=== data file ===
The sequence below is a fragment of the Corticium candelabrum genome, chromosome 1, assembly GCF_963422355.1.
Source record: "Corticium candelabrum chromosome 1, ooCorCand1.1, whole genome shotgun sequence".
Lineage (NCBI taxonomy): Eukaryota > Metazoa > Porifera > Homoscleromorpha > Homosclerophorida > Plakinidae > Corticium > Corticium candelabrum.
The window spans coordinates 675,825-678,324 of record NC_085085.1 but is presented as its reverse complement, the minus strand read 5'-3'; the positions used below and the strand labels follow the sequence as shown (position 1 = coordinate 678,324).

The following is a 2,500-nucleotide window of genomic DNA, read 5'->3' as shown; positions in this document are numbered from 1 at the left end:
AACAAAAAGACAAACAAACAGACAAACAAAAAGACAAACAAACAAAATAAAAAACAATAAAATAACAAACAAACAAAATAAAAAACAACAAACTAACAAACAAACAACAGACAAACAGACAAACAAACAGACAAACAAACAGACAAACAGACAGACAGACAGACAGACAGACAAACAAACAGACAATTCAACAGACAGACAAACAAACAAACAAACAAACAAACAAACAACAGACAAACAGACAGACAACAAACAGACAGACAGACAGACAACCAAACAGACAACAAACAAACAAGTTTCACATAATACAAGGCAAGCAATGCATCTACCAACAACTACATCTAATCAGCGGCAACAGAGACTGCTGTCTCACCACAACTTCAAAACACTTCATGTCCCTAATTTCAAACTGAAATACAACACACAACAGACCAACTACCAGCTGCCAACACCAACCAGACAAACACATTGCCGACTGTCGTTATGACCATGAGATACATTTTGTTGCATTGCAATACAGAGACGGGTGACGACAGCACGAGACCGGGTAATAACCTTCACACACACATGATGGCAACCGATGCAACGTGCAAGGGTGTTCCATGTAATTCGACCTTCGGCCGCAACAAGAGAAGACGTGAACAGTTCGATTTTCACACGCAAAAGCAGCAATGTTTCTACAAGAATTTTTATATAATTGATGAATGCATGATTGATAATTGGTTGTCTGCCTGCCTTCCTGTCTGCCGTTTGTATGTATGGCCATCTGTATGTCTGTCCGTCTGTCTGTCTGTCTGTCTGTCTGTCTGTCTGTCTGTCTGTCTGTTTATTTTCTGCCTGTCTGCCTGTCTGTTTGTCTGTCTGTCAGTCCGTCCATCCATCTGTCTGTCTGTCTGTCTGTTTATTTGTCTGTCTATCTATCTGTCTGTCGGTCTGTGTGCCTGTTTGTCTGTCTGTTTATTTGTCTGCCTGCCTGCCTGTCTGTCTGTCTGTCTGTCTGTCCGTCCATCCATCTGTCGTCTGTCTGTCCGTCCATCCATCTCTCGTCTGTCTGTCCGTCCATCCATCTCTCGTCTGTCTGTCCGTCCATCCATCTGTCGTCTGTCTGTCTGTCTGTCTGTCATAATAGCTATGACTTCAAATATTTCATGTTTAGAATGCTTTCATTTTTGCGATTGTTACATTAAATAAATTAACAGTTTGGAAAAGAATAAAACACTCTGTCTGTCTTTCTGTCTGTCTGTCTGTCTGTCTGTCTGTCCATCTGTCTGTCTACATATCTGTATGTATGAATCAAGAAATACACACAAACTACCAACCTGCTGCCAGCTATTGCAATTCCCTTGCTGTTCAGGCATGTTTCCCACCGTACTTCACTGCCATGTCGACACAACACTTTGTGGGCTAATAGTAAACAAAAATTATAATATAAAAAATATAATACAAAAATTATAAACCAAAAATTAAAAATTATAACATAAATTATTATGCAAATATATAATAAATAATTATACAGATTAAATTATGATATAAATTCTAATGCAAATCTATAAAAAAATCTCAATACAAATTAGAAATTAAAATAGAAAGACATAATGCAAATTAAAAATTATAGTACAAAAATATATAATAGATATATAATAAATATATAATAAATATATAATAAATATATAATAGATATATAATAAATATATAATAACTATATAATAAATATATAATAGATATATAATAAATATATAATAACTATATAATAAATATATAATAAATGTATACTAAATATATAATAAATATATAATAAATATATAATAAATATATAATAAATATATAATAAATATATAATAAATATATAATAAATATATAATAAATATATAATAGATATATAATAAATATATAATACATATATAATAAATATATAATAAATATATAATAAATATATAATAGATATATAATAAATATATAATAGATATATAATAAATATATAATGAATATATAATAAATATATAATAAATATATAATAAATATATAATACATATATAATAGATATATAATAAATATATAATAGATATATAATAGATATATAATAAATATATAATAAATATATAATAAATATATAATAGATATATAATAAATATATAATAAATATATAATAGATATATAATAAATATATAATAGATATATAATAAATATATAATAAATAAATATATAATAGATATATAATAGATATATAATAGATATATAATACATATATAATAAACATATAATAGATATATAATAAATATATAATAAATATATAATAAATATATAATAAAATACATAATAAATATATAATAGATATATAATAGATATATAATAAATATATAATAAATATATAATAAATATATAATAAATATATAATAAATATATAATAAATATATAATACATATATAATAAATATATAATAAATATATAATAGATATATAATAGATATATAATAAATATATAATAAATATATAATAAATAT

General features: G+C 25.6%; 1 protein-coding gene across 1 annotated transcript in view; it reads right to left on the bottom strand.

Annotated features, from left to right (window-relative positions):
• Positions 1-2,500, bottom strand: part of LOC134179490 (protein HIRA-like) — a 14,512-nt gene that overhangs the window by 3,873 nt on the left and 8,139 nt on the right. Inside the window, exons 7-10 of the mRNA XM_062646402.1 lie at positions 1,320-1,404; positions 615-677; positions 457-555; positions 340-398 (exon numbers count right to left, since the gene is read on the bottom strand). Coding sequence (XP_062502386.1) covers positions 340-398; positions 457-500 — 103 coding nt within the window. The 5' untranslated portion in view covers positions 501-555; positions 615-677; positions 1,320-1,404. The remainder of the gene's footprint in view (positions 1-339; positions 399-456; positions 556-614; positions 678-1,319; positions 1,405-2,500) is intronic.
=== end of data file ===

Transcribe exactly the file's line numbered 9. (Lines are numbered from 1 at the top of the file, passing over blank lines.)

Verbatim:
• Positions 1-2,500, bottom strand: part of LOC134179490 (protein HIRA-like) — a 14,512-nt gene that overhangs the window by 3,873 nt on the left and 8,139 nt on the right. Inside the window, exons 7-10 of the mRNA XM_062646402.1 lie at positions 1,320-1,404; positions 615-677; positions 457-555; positions 340-398 (exon numbers count right to left, since the gene is read on the bottom strand). Coding sequence (XP_062502386.1) covers positions 340-398; positions 457-500 — 103 coding nt within the window. The 5' untranslated portion in view covers positions 501-555; positions 615-677; positions 1,320-1,404. The remainder of the gene's footprint in view (positions 1-339; positions 399-456; positions 556-614; positions 678-1,319; positions 1,405-2,500) is intronic.